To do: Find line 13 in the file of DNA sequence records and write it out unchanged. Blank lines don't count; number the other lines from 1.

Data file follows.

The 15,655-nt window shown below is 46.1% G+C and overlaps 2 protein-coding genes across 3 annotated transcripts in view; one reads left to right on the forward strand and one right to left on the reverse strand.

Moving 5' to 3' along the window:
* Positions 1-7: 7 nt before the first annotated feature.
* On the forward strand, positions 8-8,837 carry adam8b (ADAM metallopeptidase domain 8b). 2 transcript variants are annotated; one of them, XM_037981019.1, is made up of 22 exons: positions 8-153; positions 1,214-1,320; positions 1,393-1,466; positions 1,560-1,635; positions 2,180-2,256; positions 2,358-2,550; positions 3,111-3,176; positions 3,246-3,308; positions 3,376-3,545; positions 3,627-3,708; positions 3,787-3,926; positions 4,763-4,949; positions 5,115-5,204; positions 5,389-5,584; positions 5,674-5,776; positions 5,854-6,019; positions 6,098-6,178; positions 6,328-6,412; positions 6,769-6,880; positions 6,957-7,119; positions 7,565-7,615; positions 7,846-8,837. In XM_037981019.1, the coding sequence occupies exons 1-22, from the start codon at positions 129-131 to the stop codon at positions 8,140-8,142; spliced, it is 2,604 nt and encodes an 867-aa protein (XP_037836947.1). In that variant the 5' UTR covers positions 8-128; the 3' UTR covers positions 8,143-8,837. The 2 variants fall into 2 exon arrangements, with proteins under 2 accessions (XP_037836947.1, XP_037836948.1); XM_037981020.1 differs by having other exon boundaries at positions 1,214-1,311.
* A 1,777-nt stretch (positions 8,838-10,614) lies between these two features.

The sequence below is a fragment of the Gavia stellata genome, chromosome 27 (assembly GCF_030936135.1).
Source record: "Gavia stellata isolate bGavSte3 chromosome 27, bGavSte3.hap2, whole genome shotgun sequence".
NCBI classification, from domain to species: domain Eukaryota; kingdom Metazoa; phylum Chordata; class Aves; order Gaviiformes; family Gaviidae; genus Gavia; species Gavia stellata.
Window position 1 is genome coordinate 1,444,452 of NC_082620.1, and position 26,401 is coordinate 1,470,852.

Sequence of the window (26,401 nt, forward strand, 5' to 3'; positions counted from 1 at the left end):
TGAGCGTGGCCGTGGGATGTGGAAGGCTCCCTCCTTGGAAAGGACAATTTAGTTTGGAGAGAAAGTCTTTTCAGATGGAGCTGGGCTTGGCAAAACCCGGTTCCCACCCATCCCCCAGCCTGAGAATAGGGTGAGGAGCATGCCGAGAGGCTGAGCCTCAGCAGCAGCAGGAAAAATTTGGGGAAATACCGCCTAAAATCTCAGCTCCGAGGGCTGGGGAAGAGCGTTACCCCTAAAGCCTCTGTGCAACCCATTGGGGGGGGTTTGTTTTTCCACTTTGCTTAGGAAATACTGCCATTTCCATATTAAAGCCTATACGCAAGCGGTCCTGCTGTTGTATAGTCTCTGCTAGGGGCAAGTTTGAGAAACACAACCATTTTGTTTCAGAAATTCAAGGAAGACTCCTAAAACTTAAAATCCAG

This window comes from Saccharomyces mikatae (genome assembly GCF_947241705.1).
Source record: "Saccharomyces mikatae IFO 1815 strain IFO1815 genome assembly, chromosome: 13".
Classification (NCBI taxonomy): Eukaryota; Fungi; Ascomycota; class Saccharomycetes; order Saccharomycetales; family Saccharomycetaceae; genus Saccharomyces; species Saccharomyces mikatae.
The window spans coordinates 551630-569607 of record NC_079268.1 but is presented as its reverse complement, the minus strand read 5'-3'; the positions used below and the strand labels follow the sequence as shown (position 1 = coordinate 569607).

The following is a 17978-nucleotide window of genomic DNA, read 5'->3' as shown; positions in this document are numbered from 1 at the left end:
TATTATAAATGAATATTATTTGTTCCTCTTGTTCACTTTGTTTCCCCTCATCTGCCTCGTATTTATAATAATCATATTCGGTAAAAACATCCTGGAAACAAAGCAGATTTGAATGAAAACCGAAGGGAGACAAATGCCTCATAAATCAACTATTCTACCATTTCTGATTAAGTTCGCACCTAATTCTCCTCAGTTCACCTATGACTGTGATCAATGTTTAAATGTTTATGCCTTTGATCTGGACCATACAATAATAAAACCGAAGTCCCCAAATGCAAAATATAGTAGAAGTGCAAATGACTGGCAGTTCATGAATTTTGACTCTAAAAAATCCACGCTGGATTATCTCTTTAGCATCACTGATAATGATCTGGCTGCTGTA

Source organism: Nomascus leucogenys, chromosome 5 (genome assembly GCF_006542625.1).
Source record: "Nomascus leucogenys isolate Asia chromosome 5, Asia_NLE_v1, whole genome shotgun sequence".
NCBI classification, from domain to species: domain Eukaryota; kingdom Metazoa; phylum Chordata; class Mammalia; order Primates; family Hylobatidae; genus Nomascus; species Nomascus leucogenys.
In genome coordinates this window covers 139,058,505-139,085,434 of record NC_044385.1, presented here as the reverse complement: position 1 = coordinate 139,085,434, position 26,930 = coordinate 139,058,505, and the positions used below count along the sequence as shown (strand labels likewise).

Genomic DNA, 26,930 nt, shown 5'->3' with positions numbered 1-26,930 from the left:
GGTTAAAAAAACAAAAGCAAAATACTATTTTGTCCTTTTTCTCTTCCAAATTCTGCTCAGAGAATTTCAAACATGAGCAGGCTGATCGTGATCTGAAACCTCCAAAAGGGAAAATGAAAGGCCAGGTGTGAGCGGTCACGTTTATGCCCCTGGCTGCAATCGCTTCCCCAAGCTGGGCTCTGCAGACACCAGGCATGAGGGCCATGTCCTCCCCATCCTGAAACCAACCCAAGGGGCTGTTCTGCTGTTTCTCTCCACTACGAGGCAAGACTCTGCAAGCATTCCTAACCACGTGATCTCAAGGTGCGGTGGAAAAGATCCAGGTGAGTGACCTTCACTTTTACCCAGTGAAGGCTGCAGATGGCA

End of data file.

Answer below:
Source record: "Saccharomyces mikatae IFO 1815 strain IFO1815 genome assembly, chromosome: 13".